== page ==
The amount of bio-char depends on the goal of your system – you can optimize to produce a lot of gasoline and a few percentage points of char, or optimize for bio-char should say, your goal be soil enhancement and carbon sequestration. The gallons per acre figures cited by Cool Planet are based on maximizing for fuel.
“We’re a fundamentally different than typical biofuels company,” Cheiky says. “We are a sustainable energy rather than biofuel company. The typical pathway is to come up with a process in the lab, then search for a problem to solve. In our case, we first identified the problem. It just happens that the most attractive vehicle is negative carbon fuel.
He pauses, then adds: “We have a very extensive lab capabilities – and multiple processes . I don’t want to fixate on one process. What we are discussing today is just one of many process pathways, and we are not wed to any specific way; we have the flexibility to do that. In your normal VC set up, if your technology doesn’t work, you’re done and they sell off the parts – think of Range Fuels as an example. We are on a mission, not about a process.”
The secret sauce? No loss of carbon in a CO2 byproduct. It’s something ZeaChem has emphasized in its high-yield cellulosic biomass process, as well.
“Our low energy approach can convert all the biomass carbon fuel, says Cheiky. “I am amazed; it was kind of an accident in the lab that we found this relatively low energy pathway to convert all the carbon to fuel – and produce no CO2 in our reactions.
“Biochar is usually not much more than a powerful herbicide, usually has too many hydrocarbons or hydrophobic elements that drive off water. Our biochar has a high surface area, high purity, and is devoid of tars. It’s unique in that we keep some of the original cellular structure, we partially open cell walls. So the BET is in the 600m2 per gram range, making it highly activated carbon.”(Note, activated carbon manufacturers generally seek ratios on the 500 m2 per gram range).
So, what’s the scale up plan? Cool Planet says that it intends to mass produce refining equipment, are built in modules on moveable skids, a flexible modular open architecture system, which makes the roll-out faster and field-upgradable.
Cool Planet is on its third generation design now, and expects to have its first mass producible plant open in the September period, producing what it calls 400,000 gallon per year sub-scale systems, and is expecting a fourth generation design by Spring 2013.
The company says it will have a very low CAPEX system, commencing with its fourth-gen design available in 2013, which it projects will have a CAPEX of $2 per installed gallon of capacity, and will move down in future releases. The company says that, based on the yields it is achieving – and depending on local labor costs – it expects its 40 million gallon reference industrial-scale plant to produce renewable gasoline at $1.00-$1.15 per gallon, and based on biomass market prices in the 60 cents per gallon range.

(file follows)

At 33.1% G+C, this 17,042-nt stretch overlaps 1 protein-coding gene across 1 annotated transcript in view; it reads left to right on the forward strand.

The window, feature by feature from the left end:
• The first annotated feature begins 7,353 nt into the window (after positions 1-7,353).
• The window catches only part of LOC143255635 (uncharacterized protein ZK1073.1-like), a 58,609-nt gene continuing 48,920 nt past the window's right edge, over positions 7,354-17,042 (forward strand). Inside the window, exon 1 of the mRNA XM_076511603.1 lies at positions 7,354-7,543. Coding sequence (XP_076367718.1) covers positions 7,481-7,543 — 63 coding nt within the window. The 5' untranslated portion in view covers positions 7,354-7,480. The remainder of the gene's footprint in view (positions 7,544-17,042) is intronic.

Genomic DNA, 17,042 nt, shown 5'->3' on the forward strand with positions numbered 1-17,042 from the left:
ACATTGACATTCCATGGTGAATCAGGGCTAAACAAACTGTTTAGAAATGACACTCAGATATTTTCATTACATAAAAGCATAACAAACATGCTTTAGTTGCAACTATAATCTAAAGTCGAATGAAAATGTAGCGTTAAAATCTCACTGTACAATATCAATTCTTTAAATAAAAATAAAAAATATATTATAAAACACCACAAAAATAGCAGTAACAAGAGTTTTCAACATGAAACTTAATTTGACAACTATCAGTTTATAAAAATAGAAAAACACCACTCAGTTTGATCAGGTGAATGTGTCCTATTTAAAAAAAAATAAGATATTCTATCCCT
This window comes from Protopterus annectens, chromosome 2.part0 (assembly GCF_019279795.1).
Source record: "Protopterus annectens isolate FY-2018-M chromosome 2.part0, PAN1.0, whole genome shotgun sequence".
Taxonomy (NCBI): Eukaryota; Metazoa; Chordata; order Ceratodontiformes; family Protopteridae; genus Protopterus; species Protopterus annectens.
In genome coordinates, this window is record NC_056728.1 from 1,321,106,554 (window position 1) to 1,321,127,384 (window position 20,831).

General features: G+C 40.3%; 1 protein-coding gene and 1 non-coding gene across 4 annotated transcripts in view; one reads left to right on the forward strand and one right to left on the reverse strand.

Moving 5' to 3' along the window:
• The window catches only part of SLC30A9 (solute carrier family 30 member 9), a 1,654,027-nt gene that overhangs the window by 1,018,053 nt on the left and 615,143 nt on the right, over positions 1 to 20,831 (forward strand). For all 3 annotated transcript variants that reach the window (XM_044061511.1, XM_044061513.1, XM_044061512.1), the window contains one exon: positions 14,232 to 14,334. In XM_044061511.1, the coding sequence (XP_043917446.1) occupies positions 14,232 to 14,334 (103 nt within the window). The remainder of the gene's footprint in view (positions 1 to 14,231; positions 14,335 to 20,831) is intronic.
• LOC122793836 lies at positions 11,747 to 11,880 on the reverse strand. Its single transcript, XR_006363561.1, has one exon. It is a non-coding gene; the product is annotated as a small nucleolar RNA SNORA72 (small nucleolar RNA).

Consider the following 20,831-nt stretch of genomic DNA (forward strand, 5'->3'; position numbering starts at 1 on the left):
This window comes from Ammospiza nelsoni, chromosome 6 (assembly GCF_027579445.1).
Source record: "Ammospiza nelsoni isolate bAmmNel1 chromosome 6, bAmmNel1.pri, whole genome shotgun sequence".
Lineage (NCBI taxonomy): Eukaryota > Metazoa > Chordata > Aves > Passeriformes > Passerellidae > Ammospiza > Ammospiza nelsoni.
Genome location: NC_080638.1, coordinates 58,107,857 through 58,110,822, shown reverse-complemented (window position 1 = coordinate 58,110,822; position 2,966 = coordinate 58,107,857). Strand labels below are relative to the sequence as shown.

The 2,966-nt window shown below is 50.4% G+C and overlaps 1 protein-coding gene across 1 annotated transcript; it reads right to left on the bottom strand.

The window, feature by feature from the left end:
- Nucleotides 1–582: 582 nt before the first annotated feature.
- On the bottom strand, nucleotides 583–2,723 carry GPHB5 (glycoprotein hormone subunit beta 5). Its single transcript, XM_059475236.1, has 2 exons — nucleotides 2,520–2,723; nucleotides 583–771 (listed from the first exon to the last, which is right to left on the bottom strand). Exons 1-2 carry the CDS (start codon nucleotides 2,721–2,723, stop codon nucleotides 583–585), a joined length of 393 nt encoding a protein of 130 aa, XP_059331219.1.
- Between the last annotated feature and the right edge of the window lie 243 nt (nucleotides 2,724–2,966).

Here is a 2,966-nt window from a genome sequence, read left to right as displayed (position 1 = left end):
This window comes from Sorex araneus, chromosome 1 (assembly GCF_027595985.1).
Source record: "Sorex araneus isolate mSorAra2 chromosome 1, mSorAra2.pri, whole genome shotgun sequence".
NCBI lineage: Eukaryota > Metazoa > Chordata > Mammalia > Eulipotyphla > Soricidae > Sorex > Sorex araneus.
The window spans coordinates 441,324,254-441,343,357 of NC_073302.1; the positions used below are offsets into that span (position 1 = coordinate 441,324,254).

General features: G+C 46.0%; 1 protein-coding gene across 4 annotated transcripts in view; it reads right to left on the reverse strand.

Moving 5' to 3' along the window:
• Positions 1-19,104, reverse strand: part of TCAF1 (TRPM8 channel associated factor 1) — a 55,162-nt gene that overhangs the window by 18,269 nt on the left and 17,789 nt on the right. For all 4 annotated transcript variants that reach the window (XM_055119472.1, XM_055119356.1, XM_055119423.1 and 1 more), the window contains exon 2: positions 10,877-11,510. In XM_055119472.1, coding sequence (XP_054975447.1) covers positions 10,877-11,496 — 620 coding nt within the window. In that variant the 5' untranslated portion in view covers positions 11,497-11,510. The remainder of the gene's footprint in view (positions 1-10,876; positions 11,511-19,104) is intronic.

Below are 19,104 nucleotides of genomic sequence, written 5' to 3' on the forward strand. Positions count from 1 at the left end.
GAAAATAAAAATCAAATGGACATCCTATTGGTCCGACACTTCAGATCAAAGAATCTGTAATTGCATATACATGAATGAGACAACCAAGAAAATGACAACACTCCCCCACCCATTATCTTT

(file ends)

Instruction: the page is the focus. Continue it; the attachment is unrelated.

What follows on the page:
Village scale concept
In partnership with Google.org, the company is supporting the development of village-scale units that can provide community fuel and bio-char for soil amendment, but it says “the village parameters will be set by future studies, and will be based on partnership with Google.org in terms of the plans to deploy such units around the world.” In short, Cool Planet will make systems to support small-scale deployments at the village scale, but will not build, own and operate them.
The bottom line
It’s Def tech, that’s for sure. For general coolness of claim, its def con 2.
Transformative? We gotta wait a year. Sorry, cats.
Its not hard to see why companies are excited about investing in Cool Planet. With operating costs of $1.00 to $1.15 per gallon, and adding another 13 cents or so for the capital costs (amortized over 15 years) – well, you get the picture. It’s drop-in, renewable gasoline, in prospect, for about 50 percent less than you can currently buy unrefined crude oil.
We don’t have long to wait, Digesterati.
By September 2012, there’s a third-gen system due, and by spring of next year, the commercially-deployable fourth-gen system. The systems can work with a wide variety of biomass, unlike enzymatic systems, it is not optimized for a specific feedstock. So, one needn’t wait for miscanthus to appear at scale. Of course – higher cost biomass means higher cost fuel.
But we know that BP – which has invested in Cool Planet, is developing massive capabilities to deliver miscanthus at scale, both through its grower development efforts in Louisiana and Texas and through its work with, and investments in, Mendel Biotechnologies. Currently, that miscanthus is slated to support a 72 million gallon BP cellulosic ethanol facility planned for the southeast for 2017. But it wouldn’t be impossible to imagine BP deploying this system if scale-up proves out the promise of the technology.
Earlier in our series
In Part I, “I Want a New Bug,” we looked at the formation of Lygos, and the magic bugs, coming primarily out of the Keasling Lab at Berkeley and JBEI, that produce biofuels and renewable chemicals directly from sugar and cellulose without using an enzymatic process.
In Part II, “Chain, Chain, Chain – Chain of Fuels,” we looked at the latest on consolidated bioprocessing, in which a single organism both produced a fermentable sugar, and then ferments it; and we also look at the timelines and costs associated with producing enzymes from the target biomass itself. Specifically, we’ll highlight the latest on Mascoma and Sud-Chemie.
Elsewhere, rocking the bells: (Yes, bio-homies: the actual LL Cool J rocks the bells, here).